School corridor interior. 3d illustration

As Scottsdale Unified School District continues to navigate the pandemic, Governing Board candidates have differing opinions of the district’s Return to Learn plan.

The plan essentially gave families two choices for their students to resume classes when the new school year began in August.

Parents could either enroll their children in Scottsdale Online, an expansion of the district’s existing online-only offering, or choose the enhanced distance learning model, which allows those students to connect with teachers online before eventually returning to the classroom.

When those schools will reopen is still unclear.

Polled by the Progress, the majority of candidates approved of the district’s actions – but others said it is time to reopen schools for in-person learning immediately.

Six candidates are running for three open seats in the Nov. 3 election and the winners will likely have to address pandemic-related issues when they take office in January.

Candidate Rose Smith said she approved of the current board’s decision to adopt the state and county health departments’ COVID-19 benchmarks as a guide for reopening, saying it “ensures that data is driving the opening in a way that is safe for our students and staff.”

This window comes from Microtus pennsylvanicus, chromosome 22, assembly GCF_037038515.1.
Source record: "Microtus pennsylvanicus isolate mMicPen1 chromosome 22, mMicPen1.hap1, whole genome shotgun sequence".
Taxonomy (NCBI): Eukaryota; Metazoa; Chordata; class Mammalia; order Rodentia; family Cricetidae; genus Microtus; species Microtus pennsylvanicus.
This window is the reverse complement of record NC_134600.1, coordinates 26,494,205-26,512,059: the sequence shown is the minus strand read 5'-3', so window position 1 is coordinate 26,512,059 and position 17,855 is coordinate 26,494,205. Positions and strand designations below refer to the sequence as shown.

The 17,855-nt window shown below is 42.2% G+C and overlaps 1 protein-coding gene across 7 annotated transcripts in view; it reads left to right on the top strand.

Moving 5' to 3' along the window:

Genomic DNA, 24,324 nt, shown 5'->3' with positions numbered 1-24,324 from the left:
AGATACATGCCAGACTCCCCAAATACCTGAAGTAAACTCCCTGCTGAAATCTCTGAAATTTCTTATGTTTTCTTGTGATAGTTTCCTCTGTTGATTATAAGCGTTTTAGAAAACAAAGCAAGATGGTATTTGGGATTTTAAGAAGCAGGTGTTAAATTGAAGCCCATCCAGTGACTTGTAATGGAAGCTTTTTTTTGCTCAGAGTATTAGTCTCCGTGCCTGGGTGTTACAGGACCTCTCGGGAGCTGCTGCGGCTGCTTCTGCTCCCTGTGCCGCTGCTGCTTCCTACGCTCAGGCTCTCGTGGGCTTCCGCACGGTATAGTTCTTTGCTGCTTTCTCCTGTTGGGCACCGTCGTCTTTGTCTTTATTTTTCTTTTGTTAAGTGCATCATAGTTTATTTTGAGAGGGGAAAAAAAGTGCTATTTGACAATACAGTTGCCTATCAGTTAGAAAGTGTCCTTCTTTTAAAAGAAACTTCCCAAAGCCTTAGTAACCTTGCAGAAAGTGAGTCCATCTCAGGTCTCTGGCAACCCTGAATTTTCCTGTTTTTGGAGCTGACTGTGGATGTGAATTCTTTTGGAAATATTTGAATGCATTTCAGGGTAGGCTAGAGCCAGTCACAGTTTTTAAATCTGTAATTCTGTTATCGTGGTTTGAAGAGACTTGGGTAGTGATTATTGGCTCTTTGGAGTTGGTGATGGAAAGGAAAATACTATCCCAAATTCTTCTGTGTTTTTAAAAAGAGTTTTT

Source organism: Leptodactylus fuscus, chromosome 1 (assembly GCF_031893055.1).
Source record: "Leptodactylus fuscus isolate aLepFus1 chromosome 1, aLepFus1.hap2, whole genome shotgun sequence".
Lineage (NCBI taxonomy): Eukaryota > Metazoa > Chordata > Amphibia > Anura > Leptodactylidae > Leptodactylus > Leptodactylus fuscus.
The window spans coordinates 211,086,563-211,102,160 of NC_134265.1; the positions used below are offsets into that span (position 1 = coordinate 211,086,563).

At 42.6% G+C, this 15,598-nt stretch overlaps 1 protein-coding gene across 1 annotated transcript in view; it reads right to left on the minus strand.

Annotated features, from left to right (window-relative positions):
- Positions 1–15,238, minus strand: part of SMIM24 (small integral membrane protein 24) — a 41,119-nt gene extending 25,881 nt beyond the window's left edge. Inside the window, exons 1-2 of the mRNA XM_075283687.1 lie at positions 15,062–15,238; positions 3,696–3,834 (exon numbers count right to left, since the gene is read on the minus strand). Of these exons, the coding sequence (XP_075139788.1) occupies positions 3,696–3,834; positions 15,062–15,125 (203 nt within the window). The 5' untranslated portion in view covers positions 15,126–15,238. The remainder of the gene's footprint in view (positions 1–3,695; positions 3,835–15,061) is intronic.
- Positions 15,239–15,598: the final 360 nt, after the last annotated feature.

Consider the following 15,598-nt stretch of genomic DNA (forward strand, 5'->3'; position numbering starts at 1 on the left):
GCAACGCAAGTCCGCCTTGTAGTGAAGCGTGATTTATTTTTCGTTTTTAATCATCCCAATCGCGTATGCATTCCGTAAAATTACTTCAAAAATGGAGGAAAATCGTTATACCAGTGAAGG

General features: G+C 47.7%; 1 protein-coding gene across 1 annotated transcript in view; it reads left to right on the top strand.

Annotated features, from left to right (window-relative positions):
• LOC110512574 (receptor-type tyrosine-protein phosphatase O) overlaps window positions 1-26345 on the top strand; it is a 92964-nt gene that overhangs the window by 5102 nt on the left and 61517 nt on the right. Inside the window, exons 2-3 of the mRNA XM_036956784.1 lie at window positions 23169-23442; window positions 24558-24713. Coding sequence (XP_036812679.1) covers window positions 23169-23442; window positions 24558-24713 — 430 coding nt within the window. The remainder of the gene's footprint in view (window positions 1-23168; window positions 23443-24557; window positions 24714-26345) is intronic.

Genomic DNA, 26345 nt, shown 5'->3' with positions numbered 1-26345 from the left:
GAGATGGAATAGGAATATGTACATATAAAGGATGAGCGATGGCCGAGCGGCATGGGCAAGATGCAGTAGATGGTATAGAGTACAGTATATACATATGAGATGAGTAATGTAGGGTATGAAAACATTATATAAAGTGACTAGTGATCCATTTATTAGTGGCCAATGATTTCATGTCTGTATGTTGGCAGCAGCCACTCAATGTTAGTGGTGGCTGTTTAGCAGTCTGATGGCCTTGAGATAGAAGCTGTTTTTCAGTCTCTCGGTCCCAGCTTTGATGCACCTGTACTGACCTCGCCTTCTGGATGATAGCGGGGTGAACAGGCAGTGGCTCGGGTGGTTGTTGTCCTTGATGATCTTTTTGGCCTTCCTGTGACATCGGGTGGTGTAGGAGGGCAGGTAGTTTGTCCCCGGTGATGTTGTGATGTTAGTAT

“It also ensures that we are prepared each step of the way to make sure our sanitation and mitigation protocols are adequate and effective,” Smith said.

Zachary Lindsay said student safety and well-being are top priorities.

“It is common practice for districts to follow the guidance from the Arizona Department of Health…I know the district has worked tirelessly to find possible solutions, while ensuring the health and wellbeing of all stakeholders,” Lindsay said. “This is not an easy task, especially with so many opposing viewpoints.”

Smith said she hoped a measured approach to reopening would help the district avoid having to close schools again in the future.

Candidate Kate Angelos said she found conflicts in the district’s plan, specifically between sections on social emotional learning and the logistics and operations plan.

“SEL concludes students need to interact with each other and their teachers in order to maintain social, emotional and psychological balance,” Angelos said. “Logistics and Operations will implement social distancing and wearing masks all day.”

Other candidates said the board and administration are in the difficult position of balancing student and staff safety with educational concerns.

“Like every school district, SUSD is in the unenviable position of making real-time decisions guided by trailing indicator data while sorting through confusing messaging,” candidate Libby Hart-Wells said. 

“I applaud the earnest and sincere efforts to focus on the educational welfare of students in the Return to Learn plan.”

Hart-Wells said the district is fortunate “to have a parental and extended community that shares that focus.”